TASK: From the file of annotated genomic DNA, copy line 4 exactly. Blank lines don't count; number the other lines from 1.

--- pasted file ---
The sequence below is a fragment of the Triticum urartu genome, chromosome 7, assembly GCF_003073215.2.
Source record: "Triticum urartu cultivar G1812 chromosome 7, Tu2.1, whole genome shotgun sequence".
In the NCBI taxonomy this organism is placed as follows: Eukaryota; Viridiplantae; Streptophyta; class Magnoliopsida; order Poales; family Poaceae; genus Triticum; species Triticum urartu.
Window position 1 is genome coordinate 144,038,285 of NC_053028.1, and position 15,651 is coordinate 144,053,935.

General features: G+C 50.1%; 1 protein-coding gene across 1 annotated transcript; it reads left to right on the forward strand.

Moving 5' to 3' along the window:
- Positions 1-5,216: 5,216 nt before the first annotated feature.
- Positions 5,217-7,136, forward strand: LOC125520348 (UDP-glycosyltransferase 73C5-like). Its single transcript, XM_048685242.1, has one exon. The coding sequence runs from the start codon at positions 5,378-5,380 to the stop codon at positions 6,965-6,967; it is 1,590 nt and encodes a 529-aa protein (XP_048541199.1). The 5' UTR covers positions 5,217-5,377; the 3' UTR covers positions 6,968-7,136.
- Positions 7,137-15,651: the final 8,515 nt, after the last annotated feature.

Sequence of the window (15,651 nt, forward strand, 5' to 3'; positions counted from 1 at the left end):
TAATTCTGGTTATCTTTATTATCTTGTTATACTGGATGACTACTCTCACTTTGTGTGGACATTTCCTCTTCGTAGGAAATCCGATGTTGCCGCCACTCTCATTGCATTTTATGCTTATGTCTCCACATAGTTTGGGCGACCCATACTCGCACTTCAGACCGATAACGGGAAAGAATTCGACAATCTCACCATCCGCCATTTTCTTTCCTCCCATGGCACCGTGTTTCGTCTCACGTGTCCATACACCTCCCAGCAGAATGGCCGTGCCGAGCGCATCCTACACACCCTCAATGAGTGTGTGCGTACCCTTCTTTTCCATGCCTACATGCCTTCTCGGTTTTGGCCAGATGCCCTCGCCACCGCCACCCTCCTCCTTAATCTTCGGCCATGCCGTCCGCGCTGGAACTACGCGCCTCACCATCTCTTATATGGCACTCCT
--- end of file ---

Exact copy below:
Window position 1 is genome coordinate 144,038,285 of NC_053028.1, and position 15,651 is coordinate 144,053,935.